The coffee issue
At the Black Gold Foundation we love great coffee. But, to us, great coffee means more than just great tasting. We believe that for coffee to be truly great it should, at the very least, be:
- Sustainably grown by farmers
- Bought for a decent price
- Sold through a short, traceable supply chain
- Sold or served by people earning a fair wage
We think these are pretty simple and achievable principles that coffee importers and roasters, retailers and coffee shops can aspire to.
Coffee is the second most-traded commodity in the World (after oil); provides a livelihood for over 25 million small farmers and workers, as well as billions of dollars of export income in some of the World’s poorest countries. Coffee is one of the most important commodities in the global economy (and is the biggest food import to the USA).
In the ‘developed’ World, we consume vast amounts of coffee – globally around 2.2 billion cups a day. In a global industry thought to be worth around $18 billion, the World coffee market is dominated by four multinational corporations: Kraft (owner of Maxwell House and other brands), Nestle, Proctor and Gamble and Sara Lee. Add to this the rampant trading of coffee on the commodity markets by speculators looking to make a quick dollar, global climate problems, crop failure and wildly fluctuating coffee prices, and it is a tough life growing the coffee we drink each day and take for granted.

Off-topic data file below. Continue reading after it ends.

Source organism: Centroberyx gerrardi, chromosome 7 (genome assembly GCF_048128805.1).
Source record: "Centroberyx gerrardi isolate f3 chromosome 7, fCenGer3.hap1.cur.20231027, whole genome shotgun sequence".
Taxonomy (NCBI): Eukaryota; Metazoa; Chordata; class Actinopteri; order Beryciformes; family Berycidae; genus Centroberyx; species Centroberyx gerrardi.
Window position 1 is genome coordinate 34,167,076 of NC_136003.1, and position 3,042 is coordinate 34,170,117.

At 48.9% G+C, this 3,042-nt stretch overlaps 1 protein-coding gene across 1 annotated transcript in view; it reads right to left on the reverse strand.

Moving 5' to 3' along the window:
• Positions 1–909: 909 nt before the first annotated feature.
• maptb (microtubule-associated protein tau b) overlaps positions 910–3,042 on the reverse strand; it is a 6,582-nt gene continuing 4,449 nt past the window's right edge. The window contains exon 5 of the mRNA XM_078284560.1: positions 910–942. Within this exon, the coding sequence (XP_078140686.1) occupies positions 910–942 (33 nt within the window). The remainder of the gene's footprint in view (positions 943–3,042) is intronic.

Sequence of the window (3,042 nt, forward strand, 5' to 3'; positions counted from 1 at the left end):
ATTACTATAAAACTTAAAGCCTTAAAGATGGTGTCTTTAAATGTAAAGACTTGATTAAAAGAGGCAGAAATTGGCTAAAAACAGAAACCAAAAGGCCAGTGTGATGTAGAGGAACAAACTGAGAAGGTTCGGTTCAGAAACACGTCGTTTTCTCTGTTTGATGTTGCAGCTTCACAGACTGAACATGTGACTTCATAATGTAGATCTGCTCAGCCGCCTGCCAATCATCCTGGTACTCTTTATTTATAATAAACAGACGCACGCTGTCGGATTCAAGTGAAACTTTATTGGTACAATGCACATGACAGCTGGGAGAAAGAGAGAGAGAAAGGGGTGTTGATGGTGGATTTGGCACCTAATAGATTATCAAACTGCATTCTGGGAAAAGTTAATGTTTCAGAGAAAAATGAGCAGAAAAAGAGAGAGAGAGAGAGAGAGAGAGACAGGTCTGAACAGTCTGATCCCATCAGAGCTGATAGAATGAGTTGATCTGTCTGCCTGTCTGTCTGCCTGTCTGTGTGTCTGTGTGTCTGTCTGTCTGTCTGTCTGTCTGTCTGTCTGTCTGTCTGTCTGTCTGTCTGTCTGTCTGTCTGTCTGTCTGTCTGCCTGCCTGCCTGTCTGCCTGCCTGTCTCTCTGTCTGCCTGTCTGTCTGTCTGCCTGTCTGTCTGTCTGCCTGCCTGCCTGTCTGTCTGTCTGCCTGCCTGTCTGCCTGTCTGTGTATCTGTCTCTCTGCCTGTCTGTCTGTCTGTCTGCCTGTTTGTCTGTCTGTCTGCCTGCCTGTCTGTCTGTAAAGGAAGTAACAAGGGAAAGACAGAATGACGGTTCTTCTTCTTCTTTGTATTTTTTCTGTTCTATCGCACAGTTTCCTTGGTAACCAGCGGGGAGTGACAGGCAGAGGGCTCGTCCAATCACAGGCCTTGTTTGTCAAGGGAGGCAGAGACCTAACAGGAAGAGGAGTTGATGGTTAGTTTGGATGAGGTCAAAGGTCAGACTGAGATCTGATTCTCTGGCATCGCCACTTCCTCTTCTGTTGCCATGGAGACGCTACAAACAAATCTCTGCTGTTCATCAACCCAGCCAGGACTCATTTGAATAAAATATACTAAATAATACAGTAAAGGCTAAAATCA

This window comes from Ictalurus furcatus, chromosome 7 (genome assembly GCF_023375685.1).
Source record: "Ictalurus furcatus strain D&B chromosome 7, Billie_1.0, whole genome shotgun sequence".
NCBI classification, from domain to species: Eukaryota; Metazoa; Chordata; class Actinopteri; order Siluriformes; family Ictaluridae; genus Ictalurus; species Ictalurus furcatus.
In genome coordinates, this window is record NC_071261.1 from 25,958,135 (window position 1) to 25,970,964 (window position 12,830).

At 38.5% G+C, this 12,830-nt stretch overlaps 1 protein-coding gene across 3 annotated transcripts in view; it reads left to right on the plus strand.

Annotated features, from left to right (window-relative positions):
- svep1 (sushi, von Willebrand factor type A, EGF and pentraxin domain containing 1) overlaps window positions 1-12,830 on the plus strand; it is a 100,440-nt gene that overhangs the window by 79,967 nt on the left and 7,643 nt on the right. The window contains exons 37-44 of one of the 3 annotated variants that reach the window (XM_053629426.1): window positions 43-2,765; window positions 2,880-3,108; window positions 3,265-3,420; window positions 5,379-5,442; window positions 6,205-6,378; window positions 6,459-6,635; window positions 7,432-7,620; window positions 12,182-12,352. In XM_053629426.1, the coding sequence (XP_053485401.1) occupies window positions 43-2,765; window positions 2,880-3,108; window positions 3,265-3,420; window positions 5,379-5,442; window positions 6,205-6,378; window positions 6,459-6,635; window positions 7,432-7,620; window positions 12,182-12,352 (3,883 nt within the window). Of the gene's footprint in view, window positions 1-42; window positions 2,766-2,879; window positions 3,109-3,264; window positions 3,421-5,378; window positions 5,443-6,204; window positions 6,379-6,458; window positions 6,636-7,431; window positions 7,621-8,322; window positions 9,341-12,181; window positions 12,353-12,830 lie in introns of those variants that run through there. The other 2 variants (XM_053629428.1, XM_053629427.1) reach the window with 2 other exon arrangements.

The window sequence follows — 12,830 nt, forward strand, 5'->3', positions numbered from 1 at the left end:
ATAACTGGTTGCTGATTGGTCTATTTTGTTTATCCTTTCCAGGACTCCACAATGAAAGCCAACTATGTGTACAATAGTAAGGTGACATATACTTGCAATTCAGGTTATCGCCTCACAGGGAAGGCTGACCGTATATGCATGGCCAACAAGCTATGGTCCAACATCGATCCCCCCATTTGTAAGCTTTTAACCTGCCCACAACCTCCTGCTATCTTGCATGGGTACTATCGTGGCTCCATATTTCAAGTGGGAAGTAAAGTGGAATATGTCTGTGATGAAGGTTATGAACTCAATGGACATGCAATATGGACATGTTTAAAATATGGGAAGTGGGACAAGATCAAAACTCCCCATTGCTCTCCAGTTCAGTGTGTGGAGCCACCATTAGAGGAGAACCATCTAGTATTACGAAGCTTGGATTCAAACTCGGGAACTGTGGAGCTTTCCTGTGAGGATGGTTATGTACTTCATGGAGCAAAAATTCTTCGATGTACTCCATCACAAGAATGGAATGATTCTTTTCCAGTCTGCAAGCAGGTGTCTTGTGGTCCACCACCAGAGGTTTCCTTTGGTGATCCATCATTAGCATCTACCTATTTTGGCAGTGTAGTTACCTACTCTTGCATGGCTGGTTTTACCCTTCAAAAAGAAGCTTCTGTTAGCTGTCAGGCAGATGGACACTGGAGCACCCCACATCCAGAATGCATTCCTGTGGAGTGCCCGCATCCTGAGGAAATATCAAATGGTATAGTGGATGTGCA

The huge global corporations that buy up most of the World’s coffee say that consumers don’t demand fairly traded coffee from them and that’s their justification for the way in which they trade.
Niche initiatives such as fair trade and other certification schemes, have started to make an impact still only represent less than 10% of global coffee sales. We need a systematic change in the coffee trade.
For centuries, many of the most revolutionary ideas started as discussions in back street coffee shops. Let’s work together to start a new coffee shop revolution. When all of you and us, as people who love great coffee, start to shout for better standards from the retailers and coffee shops we buy from, then we can get the great coffee that we and, more importantly, small coffee farmers, deserve and expect.
Together, if we could correct the inequity in the global coffee trade it could lead the way for wider global trade.